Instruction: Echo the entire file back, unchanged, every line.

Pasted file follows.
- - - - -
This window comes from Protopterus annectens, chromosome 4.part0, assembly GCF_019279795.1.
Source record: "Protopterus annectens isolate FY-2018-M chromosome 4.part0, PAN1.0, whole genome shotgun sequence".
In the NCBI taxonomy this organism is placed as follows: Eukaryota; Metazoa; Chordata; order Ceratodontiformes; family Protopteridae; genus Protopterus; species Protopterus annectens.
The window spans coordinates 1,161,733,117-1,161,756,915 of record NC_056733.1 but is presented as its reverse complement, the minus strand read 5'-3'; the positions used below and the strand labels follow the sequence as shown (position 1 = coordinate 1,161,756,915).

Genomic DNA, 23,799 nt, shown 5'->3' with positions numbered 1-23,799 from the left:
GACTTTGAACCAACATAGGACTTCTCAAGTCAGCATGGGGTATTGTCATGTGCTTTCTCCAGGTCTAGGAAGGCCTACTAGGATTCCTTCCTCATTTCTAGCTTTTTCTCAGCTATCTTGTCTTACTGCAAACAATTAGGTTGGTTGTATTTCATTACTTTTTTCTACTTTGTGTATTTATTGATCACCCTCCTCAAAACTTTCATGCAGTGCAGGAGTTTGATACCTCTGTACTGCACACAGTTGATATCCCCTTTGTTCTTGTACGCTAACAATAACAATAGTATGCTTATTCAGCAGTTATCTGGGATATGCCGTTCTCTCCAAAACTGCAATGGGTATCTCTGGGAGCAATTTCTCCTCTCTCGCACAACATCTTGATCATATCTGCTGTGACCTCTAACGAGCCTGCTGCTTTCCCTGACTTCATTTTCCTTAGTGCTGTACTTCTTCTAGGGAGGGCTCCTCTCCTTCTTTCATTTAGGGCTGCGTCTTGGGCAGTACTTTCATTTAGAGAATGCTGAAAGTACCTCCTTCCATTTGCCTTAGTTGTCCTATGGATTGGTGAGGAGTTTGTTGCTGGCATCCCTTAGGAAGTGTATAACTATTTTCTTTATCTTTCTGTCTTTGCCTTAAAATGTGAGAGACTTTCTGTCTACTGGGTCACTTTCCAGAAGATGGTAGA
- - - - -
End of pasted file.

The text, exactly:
This window comes from Protopterus annectens, chromosome 4.part0, assembly GCF_019279795.1.
Source record: "Protopterus annectens isolate FY-2018-M chromosome 4.part0, PAN1.0, whole genome shotgun sequence".
In the NCBI taxonomy this organism is placed as follows: Eukaryota; Metazoa; Chordata; order Ceratodontiformes; family Protopteridae; genus Protopterus; species Protopterus annectens.
The window spans coordinates 1,161,733,117-1,161,756,915 of record NC_056733.1 but is presented as its reverse complement, the minus strand read 5'-3'; the positions used below and the strand labels follow the sequence as shown (position 1 = coordinate 1,161,756,915).

Genomic DNA, 23,799 nt, shown 5'->3' with positions numbered 1-23,799 from the left:
GACTTTGAACCAACATAGGACTTCTCAAGTCAGCATGGGGTATTGTCATGTGCTTTCTCCAGGTCTAGGAAGGCCTACTAGGATTCCTTCCTCATTTCTAGCTTTTTCTCAGCTATCTTGTCTTACTGCAAACAATTAGGTTGGTTGTATTTCATTACTTTTTTCTACTTTGTGTATTTATTGATCACCCTCCTCAAAACTTTCATGCAGTGCAGGAGTTTGATACCTCTGTACTGCACACAGTTGATATCCCCTTTGTTCTTGTACGCTAACAATAACAATAGTATGCTTATTCAGCAGTTATCTGGGATATGCCGTTCTCTCCAAAACTGCAATGGGTATCTCTGGGAGCAATTTCTCCTCTCTCGCACAACATCTTGATCATATCTGCTGTGACCTCTAACGAGCCTGCTGCTTTCCCTGACTTCATTTTCCTTAGTGCTGTACTTCTTCTAGGGAGGGCTCCTCTCCTTCTTTCATTTAGGGCTGCGTCTTGGGCAGTACTTTCATTTAGAGAATGCTGAAAGTACCTCCTTCCATTTGCCTTAGTTGTCCTATGGATTGGTGAGGAGTTTGTTGCTGGCATCCCTTAGGAAGTGTATAACTATTTTCTTTATCTTTCTGTCTTTGCCTTAAAATGTGAGAGACTTTCTGTCTACTGGGTCACTTTCCAGAAGATGGTAGA